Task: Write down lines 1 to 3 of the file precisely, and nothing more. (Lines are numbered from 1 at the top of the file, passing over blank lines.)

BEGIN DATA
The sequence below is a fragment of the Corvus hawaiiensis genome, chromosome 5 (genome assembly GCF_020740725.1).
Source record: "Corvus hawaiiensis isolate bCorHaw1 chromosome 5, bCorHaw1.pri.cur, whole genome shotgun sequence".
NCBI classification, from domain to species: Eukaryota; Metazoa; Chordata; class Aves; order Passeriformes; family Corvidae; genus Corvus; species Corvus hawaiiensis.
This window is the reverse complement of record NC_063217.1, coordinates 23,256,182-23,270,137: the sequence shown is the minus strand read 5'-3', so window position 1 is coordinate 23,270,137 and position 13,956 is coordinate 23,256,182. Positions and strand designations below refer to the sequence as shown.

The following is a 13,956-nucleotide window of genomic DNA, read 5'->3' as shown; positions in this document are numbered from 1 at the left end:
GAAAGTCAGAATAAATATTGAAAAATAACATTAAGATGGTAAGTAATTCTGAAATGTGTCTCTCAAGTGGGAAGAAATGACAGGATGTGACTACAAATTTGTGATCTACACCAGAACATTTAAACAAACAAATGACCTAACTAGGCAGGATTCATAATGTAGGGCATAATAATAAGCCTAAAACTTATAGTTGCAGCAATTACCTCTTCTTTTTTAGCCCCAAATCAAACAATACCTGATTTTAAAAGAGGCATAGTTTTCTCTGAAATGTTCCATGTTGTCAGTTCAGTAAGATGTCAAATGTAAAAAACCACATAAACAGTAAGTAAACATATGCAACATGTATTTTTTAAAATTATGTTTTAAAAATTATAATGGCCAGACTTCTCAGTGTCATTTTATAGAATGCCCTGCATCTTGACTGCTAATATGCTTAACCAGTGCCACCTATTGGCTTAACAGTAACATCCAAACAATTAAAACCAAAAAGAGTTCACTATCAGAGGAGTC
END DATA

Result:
The sequence below is a fragment of the Corvus hawaiiensis genome, chromosome 5 (genome assembly GCF_020740725.1).
Source record: "Corvus hawaiiensis isolate bCorHaw1 chromosome 5, bCorHaw1.pri.cur, whole genome shotgun sequence".
NCBI classification, from domain to species: Eukaryota; Metazoa; Chordata; class Aves; order Passeriformes; family Corvidae; genus Corvus; species Corvus hawaiiensis.